Update: Construction has begun! Stay tuned for project updates in this post.
When the East Multnomah Soil and Water Conservation District purchased Headwaters Farm in Gresham five years ago, we saw it as an opportunity to do what we do best: promote clean water, healthy soil, and wildlife habitat. We quickly found a project on the property that addresses all three at once: replacing the culverts for safe fish passage.
The North Fork of Johnson Creek flows through three culverts on Headwaters Farm that are either old, undersized, or perched (a perched culvert is one where the outlet is higher than the downstream water surface). All three act as barriers to salmon as they swim upstream to lay their eggs. Read more
Our work plan for the 2016-17 fiscal year is now available! You can download the Annual Work Plan here.
The mission of the East Multnomah Soil and Water Conservation District is to help people care for land and water. Our vision is that our lands and waters are healthy and sustain farms, forests, wildlife and communities. Each year we create a work plan to organize and prioritize our work, and set specific program goals to further our mission and vision. The work plan is organized by the work in our four programmatic units: Finance and Operations (The Finance and Operations Program focuses on the administrative aspects of the EMSWCD’s work, including board and committee management, budgeting and financial management, contracting, human resources, office management, facilities management, and marketing and media.), Urban Lands (The Urban Lands Program provides workshops, project consultations, demonstration projects and public events, such as native landscaping tours and native plant sales.), Rural Lands (The Rural Lands Program focuses on providing advice to farmers and other land managers on best practices, improving riparian habitats, and eradicating invasive weeds.), and Conservation Legacy (The Conservation Legacy Program focuses on helping new farmers get established, on protecting and restoring agricultural, natural resource, and access to nature lands as well as providing funding for partners and allies for conservation-related activities.).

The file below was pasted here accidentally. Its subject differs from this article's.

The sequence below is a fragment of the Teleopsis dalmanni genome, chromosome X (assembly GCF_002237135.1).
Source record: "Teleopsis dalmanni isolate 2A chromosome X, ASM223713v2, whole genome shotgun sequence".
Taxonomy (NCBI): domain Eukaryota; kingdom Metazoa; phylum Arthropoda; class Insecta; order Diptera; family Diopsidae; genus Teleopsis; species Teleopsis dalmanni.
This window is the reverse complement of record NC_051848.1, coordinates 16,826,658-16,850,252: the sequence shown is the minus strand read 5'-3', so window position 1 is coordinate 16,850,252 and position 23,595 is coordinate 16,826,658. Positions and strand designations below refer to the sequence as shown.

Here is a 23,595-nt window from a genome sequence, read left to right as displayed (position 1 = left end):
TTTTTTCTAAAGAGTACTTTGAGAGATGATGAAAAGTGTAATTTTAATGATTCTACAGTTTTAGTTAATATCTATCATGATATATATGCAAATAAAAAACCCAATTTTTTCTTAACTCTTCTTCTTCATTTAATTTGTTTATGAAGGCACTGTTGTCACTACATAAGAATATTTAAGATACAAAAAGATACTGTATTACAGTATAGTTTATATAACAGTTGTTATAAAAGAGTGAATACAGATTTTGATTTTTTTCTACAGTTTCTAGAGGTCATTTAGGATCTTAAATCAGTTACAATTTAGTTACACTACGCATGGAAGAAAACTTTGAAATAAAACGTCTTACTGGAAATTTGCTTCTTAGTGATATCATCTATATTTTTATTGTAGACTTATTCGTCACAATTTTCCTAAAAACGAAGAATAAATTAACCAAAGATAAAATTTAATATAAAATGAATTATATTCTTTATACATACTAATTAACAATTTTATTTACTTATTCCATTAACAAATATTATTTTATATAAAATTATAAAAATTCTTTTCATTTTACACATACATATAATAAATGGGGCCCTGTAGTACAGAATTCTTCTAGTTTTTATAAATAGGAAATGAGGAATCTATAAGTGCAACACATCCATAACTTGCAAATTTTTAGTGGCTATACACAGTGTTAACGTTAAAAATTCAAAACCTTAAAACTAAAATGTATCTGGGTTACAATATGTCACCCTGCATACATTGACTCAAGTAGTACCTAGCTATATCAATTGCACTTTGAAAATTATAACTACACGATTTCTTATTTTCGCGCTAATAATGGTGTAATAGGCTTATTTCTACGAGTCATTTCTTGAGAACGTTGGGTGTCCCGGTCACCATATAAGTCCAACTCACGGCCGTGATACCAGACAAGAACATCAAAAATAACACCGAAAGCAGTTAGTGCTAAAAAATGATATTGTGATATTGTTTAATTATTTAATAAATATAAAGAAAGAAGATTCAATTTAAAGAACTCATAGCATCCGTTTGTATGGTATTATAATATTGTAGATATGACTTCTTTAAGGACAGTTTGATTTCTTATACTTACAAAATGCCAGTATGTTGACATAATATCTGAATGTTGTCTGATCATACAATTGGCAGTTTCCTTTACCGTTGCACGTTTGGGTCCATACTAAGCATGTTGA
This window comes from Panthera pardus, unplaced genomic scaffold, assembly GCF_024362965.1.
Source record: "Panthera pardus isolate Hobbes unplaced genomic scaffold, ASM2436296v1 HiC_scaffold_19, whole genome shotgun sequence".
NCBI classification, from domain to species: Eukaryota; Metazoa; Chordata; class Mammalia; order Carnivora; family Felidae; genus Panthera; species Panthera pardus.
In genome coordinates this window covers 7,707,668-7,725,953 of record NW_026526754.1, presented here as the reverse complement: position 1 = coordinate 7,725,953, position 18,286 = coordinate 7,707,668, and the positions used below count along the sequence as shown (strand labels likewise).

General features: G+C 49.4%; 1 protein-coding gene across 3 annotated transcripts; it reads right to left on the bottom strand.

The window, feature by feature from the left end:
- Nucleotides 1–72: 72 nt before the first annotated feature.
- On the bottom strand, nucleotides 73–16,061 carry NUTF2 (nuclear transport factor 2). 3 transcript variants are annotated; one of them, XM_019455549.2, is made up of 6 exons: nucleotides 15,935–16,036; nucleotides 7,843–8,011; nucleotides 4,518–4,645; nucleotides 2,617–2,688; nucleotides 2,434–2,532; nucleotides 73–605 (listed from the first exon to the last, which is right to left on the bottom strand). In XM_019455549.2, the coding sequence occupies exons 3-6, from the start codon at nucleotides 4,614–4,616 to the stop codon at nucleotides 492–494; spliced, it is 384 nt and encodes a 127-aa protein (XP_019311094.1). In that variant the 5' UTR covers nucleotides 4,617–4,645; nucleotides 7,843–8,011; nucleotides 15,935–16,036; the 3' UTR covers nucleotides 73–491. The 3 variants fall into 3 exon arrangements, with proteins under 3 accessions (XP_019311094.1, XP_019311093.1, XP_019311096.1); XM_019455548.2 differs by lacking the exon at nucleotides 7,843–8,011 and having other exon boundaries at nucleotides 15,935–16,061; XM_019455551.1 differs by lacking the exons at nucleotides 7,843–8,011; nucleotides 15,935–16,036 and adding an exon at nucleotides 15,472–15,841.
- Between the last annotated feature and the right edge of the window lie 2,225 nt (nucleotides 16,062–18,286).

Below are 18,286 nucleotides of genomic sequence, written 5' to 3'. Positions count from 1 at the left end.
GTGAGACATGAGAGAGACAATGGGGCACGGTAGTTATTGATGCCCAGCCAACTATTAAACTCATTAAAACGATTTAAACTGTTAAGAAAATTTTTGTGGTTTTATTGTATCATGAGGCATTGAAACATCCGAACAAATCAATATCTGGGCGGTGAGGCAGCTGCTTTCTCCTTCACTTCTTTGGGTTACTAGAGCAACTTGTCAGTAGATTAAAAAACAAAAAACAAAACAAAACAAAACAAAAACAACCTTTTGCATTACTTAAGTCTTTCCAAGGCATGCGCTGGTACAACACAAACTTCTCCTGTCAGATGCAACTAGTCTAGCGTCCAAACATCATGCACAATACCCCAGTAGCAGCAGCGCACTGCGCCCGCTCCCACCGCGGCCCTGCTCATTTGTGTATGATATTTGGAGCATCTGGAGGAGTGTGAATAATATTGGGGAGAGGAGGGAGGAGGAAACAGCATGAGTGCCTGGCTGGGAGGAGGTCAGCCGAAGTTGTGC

You can also learn more about EMSWCD and the work we do in the District in the About EMSWCD section. Contact us at (503) 222-7645 or firstname.lastname@example.org to find out how we can help you care for land and water.
We are proud to announce the launch of a new long-term partnership with the Columbia Slough Watershed Council, the Johnson Creek Watershed Council, and the Sandy River Basin Watershed Council! Under this five-year Strategic Partnership Agreement (SPA), we will work together with the watershed councils to plan for and implement joint conservation projects within our service area (all of Multnomah County east of the Willamette River). The partnership will include grant funding up to $1.5 million from EMSWCD to the watershed councils as well as joint fund-raising from other sources.
Find out more about the partnership and initial project funding here.
Thanks to everybody who attended our Naturescaped Yard Tour! The event took place on Saturday, May 14th. Six residential yards and two school yards were featured in the tour, each showcasing unique and creative ways of integrating naturescaping and stormwater management. In spite of a little rainy weather, over 400 people attended the tour! Stay tuned; we will post more information and photos from the event soon.
Garlic mustard is a very invasive, fast-spreading weed, and Multnomah County has the worst infestation of it in Oregon. The roots produce a chemical that is toxic to other plants, and it can grow in most soil types. It can also grow in full sun or full shade, making it a threat to a wide variety of our native plants and habitats. You can help get rid of it, though – read on for some important tips about pulling up and getting rid of garlic mustard.
Many other plants are often mistaken for garlic mustard, especially before the flowers come up. Control is easiest when garlic mustard plants are in bloom (usually beginning in April), unless you can easily identify the rosettes (leaves) of the plant. Hand removal can be a successful technique in small patches that can be visited often and re-pulled frequently. Learn how to pull up garlic mustard and see more photos after the break! Read more